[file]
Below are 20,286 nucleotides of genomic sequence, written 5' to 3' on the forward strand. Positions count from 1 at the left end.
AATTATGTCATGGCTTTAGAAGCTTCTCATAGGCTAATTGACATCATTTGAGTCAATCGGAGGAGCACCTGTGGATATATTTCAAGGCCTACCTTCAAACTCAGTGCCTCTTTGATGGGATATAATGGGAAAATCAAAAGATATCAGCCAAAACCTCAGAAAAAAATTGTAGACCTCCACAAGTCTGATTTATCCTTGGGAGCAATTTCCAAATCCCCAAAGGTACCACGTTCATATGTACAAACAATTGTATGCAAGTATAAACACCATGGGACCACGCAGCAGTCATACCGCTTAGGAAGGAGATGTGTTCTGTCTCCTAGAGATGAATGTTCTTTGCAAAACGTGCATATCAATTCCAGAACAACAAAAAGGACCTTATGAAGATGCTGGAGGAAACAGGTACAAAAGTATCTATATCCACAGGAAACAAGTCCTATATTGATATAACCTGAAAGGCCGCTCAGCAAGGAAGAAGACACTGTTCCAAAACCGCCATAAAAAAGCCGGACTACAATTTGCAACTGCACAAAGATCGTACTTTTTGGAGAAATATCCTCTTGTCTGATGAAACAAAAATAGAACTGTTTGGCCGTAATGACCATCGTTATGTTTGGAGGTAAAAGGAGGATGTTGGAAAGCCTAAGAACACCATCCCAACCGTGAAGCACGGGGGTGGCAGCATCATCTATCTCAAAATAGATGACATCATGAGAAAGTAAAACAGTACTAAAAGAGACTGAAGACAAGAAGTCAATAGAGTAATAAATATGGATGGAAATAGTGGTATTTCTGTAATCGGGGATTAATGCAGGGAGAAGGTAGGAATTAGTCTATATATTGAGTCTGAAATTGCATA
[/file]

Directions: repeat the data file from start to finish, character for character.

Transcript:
Below are 20,286 nucleotides of genomic sequence, written 5' to 3' on the forward strand. Positions count from 1 at the left end.
AATTATGTCATGGCTTTAGAAGCTTCTCATAGGCTAATTGACATCATTTGAGTCAATCGGAGGAGCACCTGTGGATATATTTCAAGGCCTACCTTCAAACTCAGTGCCTCTTTGATGGGATATAATGGGAAAATCAAAAGATATCAGCCAAAACCTCAGAAAAAAATTGTAGACCTCCACAAGTCTGATTTATCCTTGGGAGCAATTTCCAAATCCCCAAAGGTACCACGTTCATATGTACAAACAATTGTATGCAAGTATAAACACCATGGGACCACGCAGCAGTCATACCGCTTAGGAAGGAGATGTGTTCTGTCTCCTAGAGATGAATGTTCTTTGCAAAACGTGCATATCAATTCCAGAACAACAAAAAGGACCTTATGAAGATGCTGGAGGAAACAGGTACAAAAGTATCTATATCCACAGGAAACAAGTCCTATATTGATATAACCTGAAAGGCCGCTCAGCAAGGAAGAAGACACTGTTCCAAAACCGCCATAAAAAAGCCGGACTACAATTTGCAACTGCACAAAGATCGTACTTTTTGGAGAAATATCCTCTTGTCTGATGAAACAAAAATAGAACTGTTTGGCCGTAATGACCATCGTTATGTTTGGAGGTAAAAGGAGGATGTTGGAAAGCCTAAGAACACCATCCCAACCGTGAAGCACGGGGGTGGCAGCATCATCTATCTCAAAATAGATGACATCATGAGAAAGTAAAACAGTACTAAAAGAGACTGAAGACAAGAAGTCAATAGAGTAATAAATATGGATGGAAATAGTGGTATTTCTGTAATCGGGGATTAATGCAGGGAGAAGGTAGGAATTAGTCTATATATTGAGTCTGAAATTGCATA